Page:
Generally, I like the work I’m seeing this season. Is your heart broken yet?

I’ll list a few things that seem to define the current era, and the current season for you…

  • I’d like it if every season didn’t end with Universe-shattering shatterings which hinge on the personal story of the Doctor.
  • I’d like it if there were more Donna Nobles and Rory Williamses in the companion roster, which is to say, people who accept the Doctor for what he is, give him what-for when he needs it, but aren’t all moony-eyed about it.
  • I’d like it if the personal story of the Doctor didn’t keep hammering on the fact that he’s an ego-maniac with a God complex whose interactions with his companions often verges on the co-dependent. (There’s an irony which deserves more attention than I’m going to give it between the fact that I want other stories and the fact that, actually, the way things have been going since at least the 4th Doctor, there’s probably some good justification for the Universe-shattering shatterings hinging on the Doctor’s personal story, and the fact that, despite a human perspective to see his personality as ego-maniacal and all God-complexy, he’s probably justified in having those traits.)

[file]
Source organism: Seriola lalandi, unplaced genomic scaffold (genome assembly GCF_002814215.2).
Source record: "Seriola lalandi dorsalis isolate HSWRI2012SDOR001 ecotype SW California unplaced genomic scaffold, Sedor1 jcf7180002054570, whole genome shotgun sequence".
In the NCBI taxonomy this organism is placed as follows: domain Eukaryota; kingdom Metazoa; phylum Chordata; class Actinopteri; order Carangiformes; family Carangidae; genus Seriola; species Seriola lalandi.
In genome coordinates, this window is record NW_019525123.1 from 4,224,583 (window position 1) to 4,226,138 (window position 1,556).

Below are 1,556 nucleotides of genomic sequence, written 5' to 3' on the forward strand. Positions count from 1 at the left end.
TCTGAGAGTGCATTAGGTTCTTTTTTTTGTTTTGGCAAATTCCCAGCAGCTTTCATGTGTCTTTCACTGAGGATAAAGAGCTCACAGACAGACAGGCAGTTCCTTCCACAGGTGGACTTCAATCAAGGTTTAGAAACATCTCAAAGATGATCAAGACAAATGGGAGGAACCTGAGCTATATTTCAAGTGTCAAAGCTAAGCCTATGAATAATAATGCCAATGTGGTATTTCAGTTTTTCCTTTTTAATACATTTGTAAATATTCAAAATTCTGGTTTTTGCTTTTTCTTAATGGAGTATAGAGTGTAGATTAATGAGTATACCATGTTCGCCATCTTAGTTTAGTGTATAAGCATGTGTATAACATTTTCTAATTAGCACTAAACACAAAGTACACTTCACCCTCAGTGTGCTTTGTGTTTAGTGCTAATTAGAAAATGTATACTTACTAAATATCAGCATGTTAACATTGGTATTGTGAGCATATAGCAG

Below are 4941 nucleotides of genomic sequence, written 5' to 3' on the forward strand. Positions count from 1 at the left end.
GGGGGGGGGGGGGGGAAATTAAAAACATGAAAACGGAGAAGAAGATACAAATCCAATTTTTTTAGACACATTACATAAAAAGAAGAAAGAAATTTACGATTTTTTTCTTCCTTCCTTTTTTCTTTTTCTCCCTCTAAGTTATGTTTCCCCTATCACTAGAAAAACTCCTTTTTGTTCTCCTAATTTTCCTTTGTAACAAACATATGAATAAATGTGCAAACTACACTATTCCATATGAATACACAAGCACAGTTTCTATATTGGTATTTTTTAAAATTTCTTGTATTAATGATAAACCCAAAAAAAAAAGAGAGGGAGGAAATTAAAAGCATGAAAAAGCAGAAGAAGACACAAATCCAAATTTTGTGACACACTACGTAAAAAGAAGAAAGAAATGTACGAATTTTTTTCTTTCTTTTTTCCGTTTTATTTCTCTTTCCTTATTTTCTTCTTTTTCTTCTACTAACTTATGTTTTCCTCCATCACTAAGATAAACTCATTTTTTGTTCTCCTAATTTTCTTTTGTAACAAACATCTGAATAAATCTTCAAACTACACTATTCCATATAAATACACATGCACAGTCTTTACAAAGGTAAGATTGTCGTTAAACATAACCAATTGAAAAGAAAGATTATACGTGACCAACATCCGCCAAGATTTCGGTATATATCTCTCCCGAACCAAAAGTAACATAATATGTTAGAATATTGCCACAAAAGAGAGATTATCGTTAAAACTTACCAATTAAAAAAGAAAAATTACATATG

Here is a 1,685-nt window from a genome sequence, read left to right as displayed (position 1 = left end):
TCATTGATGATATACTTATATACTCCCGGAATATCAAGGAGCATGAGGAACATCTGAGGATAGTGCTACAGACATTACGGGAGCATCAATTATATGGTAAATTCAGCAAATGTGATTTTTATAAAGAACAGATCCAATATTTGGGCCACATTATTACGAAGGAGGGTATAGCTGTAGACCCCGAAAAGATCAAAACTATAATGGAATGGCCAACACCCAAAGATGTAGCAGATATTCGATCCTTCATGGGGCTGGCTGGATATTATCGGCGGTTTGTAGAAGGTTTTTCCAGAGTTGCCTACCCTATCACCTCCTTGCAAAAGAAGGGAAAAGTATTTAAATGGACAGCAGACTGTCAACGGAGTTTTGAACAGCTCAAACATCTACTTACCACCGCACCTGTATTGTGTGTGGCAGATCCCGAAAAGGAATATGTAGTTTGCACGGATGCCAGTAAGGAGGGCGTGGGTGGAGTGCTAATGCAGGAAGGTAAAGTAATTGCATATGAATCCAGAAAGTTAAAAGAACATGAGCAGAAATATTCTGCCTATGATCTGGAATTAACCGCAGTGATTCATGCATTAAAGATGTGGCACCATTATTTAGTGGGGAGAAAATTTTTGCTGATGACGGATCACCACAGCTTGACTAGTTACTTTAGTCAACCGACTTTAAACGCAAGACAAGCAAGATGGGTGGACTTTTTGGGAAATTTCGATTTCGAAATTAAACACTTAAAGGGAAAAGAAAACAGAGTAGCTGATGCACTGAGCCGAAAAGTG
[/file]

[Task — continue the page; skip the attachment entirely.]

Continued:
• The problem is this: we viewers keep getting the same story: The Doctor picks up a new companion, and they go on a series of adventures, as the villains get increasingly powerful, or, at least, knowledgeable about the Doctor and threaten him by threatening his companions directly or (increasingly) by causing the Doctor to face up to the effect knowing him has on those around him, especially the companions. Then, at the end of the season, there this Universe-shattering shattering thing. This season set us up with the apparent death of the Doctor when we see him get killed mid-regeneration and then burned in a boat. Difficult to see the way out of that one. I’m sure the answer is sitting right in front of me.